GREG KLYMKIW - THE CURMUDGEON OF CINEMA

Greg Klymkiw’s 35+ years in the movie business include journalism, screenwriting, script editing, producing iconoclastic work by Guy Maddin, Bruno Lazaro Pacheco, Alan Zweig, etc, 14 years as senior creative consultant and producer-in-residence @ Norman Jewison's Canadian Film Centre, nurturing international recognition for prairie post-modernist films with his guerrilla campaigns as the Winnipeg Film Group’s Marketing Director, writing for Film Corner, Daily Film Dose, POV, Phantom of the Movies' VIDEOSCOPE, Electric Sheep UK - a deviant view of cinema, Take One Magazine, Cinema Canada & he's currently completing 3 new books about cinema. He's the subject of Ryan McKenna’s 2013 documentary "Survival Lessons: The Greg Klymkiw Story". At last count Klymkiw had seen over 30,000 feature films. GUIDE TO RATINGS: ***** Masterpiece/MasterpiecePotential **** Excellent ***1/2 Very Good *** Good **1/2 Not Bad ** Whatever *½ Poor * Raw Sewage. If a film is not up to earning 1 star, it will earn at least: 1 Pubic Hair. If, God forbid, the movie is worse than 1 Pubic Hair, the absolute lowest rating will be: The Turd found behind Harry's Charbroil and Dining Lounge.


PLEASE NOTE: AS OF JULY, 2014, THE FILM CORNER'S STAR RATING IS LOCATED AT THE END OF THE REVIEW.

Sunday, 27 October 2013

THE MACHINE - Review By Greg Klymkiw - Toronto After Dark Film Festival 2013 - Blade Runner Sans Pretense

She's Hot. She's Deadly.
She's Artificial Intelligence.
And she has a moral centre.
Watch the fuck out!
The Machine (2013) Dir. Caradog W. James ***1/2
Starring: Caity Lotz, Toby Stephens, Sam Hazeldine

---Review By Greg Klymkiw---

Two scientists. One's a babe (Caity Lotz). The other's a handsome single Dad (Toby Stephens). Once they're teamed up to develop artificial intelligence, they become a formidable force. They're working for a scumbag (Sam Hazeldine) who wants to use their research and development to create ultra-weapons to go to war with China. The Babe is getting too peace-nikky for the scum-wad's liking and is assassinated. Handsome Dad transforms her into a walking, talking, killing machine. Their love knows no boundaries, but they continue to transgress the war-mongering desires of their bosses. Hell will break loose. And it indeed, does. And indeed, with The Machine, we get another intelligent, thrilling, well-written science fiction film on a shoestring from dear old Blighty that puts studio-generated product to shame and even provides a sort of unofficial prequel to Blade Runner, but without that film's pretension (less so in the unfairly crapped-on studio cut of Blade Runner and more so in Ridley Scott's pretentiously masturbatory director's cut).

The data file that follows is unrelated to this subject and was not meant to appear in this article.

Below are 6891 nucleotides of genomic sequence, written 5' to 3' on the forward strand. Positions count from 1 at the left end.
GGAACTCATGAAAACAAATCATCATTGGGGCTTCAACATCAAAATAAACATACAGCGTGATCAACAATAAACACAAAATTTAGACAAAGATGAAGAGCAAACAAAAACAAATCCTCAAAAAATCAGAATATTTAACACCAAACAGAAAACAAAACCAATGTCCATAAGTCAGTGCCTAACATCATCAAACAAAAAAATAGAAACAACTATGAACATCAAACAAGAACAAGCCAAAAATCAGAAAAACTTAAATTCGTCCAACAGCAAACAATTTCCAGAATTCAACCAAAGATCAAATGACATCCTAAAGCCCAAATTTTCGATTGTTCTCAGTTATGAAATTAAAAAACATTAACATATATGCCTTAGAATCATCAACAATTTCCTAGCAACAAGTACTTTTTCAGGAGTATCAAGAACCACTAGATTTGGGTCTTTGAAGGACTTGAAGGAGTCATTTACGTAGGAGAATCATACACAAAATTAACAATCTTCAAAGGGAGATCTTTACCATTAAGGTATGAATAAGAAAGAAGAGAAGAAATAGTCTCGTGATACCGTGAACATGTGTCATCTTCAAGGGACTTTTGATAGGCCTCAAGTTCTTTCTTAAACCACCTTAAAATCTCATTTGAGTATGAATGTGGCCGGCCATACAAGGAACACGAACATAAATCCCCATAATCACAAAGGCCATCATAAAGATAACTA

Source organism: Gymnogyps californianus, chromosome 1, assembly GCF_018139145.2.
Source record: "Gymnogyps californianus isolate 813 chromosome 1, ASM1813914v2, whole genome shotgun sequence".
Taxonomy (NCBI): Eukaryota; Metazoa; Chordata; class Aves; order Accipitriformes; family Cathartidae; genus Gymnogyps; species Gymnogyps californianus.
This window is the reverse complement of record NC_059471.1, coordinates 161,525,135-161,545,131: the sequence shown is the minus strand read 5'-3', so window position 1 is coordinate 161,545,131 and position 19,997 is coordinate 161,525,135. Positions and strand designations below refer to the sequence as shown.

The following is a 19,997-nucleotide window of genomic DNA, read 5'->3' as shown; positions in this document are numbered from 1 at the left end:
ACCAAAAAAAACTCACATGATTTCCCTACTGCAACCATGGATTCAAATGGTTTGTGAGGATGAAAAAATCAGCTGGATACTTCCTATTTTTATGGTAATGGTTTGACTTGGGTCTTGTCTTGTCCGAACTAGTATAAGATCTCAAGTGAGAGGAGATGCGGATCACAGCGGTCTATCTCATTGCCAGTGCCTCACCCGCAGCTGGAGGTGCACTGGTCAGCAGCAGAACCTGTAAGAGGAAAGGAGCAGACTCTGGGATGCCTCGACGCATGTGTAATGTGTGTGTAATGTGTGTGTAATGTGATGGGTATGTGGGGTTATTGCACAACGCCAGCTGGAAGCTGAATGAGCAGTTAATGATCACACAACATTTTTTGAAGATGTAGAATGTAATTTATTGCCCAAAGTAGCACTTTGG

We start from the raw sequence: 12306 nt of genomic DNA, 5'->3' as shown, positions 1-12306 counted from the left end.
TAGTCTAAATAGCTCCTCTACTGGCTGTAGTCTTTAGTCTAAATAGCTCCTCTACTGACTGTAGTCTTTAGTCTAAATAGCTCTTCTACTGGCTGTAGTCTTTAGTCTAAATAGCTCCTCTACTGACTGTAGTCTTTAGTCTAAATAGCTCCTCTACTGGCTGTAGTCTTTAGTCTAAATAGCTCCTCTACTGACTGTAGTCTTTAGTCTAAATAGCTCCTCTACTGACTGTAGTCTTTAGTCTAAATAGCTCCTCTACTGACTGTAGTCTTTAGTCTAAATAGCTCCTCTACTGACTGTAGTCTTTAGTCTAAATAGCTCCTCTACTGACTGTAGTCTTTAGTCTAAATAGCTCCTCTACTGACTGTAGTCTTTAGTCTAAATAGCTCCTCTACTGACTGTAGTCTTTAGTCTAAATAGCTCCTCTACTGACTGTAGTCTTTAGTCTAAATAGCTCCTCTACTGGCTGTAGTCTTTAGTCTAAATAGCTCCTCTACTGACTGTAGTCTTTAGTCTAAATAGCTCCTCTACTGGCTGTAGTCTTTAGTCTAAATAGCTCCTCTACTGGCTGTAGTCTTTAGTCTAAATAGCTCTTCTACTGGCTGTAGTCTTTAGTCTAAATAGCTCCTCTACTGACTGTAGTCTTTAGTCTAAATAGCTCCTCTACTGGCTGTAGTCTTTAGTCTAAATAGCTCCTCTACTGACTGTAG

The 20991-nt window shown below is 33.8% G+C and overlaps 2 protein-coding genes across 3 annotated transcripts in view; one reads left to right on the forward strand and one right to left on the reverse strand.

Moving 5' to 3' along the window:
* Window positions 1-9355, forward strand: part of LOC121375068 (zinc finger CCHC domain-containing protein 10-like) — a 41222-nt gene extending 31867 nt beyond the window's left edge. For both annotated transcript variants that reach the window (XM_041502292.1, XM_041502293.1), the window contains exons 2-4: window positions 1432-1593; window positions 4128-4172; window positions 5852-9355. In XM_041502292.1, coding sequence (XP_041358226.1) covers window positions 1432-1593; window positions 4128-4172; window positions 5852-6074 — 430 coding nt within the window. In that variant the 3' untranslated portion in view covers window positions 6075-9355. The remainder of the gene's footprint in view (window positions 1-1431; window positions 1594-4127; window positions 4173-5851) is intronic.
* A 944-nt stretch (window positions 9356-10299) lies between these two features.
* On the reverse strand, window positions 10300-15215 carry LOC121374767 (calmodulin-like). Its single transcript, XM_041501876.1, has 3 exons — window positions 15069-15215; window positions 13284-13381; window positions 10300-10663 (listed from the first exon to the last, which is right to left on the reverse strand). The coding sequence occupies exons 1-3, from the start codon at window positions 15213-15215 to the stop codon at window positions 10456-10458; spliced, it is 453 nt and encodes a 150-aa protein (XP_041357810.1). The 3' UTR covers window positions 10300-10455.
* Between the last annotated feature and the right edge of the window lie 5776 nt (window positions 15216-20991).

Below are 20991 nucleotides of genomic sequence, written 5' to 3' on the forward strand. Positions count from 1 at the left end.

There is something delightfully exciting going on across the pond. Our former colonial overlords are proving that they're far more superior to America's bloated and intellectually meagre motion picture output - both old, and especially, new. The past year, UK delivered one of the best horror films of the new millennium (Citadel) and easily the best science fiction space travel thriller of said new century (Europa Report). Are these people drinking untreated water from the Thames to generate this great stuff? I wouldn't doubt it. Mutation often renders exquisite results via happy genetically-altered accidents.

Much like the other 2013 Bad-Ass Blighty science fiction chiller The Last Days on Mars, The Machine (written and directed by Caradog W. James) might not be hitting the same orgasmic pitch as the aforementioned Citadel and Europa Report, but on the level of thrills and (who'duh thunk it?) IDEAS, it's knocking a few clear out of the park.

Caity Lotz is one sexy cyborg. She love you good.
She love you all night. She love you forever.
You fuck her over, she kill you good, too.
Caradog's electrifying, funny and sexy thriller provides literate dialogue, fleshed-out characters (even within archetypal representations) and super-blistering sequences of action and suspense. He generates terrific performances from the whole cast, but none more inspired than that delivered by Caity Lotz. Damn, the camera loves this sumptuous morsel, but she also renders a cool and complex performance in what amounts to a dual role. Her first scenes she delivers a chilly blankness - not unfriendly or sexy, but she's clearly someone who has her very being locked on scientific discovery. She takes a shine to the A.I., realizing they're living breathing entities that are being exploited, tortured and eventually transformed into killing machines.

Her commitment to the cause becomes so intense and endearing that we're with her one hundred per cent. Once transformed into a walking, talking, ass-kicking babe-o-licious A.I., Loitz displays a sensitivity and warmth of character that exceeds even her "living" persona. Oh yes, and she kills - she kills REAL GOOD!

It's true that the film is derivative of elements in both Blade Runner and James Cameron's original The Terminator, but not annoyingly so and, in fact, it's closer to homage than anything else. But what homage! It lives, breathes and pulsates with the excitement of life and dazzles us as much as feeding us nice, nutricious and decidedly healthy helpings of food for thought. Most importantly, it keep you on the edge of your seat, occasionally kicking your ass around the block and then some.

"The Machine" was an Official Selection of the Toronto After Dark Film Festival 2012.

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